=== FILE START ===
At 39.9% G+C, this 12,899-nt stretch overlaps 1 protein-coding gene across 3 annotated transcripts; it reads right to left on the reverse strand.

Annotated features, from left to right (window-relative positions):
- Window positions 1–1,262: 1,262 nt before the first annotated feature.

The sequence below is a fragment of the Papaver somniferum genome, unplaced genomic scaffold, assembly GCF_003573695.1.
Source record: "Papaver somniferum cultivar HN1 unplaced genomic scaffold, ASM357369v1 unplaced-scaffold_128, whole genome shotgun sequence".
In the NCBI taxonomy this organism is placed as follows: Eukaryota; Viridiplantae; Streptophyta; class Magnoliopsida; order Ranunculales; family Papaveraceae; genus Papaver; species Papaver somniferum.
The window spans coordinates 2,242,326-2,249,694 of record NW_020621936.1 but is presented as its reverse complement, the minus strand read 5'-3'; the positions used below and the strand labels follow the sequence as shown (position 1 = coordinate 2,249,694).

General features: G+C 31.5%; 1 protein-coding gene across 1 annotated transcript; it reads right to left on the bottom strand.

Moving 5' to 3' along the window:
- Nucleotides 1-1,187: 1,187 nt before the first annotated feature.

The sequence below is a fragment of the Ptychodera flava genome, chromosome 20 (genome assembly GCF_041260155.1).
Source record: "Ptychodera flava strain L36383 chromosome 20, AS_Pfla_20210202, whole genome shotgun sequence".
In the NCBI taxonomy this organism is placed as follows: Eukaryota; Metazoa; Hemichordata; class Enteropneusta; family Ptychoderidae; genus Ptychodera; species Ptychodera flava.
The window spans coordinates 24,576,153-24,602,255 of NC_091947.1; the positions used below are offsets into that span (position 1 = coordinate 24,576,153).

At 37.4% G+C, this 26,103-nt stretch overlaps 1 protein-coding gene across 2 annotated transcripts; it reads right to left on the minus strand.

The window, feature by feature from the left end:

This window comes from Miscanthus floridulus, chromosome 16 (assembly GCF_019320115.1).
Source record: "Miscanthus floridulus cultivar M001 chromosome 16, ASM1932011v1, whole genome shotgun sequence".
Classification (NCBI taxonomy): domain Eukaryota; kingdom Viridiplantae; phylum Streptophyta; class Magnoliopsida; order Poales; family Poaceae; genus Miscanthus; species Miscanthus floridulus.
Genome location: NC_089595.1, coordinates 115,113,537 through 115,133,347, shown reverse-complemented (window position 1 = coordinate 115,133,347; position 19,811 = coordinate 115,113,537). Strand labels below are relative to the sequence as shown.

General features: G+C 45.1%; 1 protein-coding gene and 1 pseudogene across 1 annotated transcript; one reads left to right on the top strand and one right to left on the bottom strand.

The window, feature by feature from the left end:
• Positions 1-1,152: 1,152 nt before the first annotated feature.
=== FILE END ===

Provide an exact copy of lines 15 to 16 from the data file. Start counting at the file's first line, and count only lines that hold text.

At 37.4% G+C, this 26,103-nt stretch overlaps 1 protein-coding gene across 2 annotated transcripts; it reads right to left on the minus strand.

The window, feature by feature from the left end: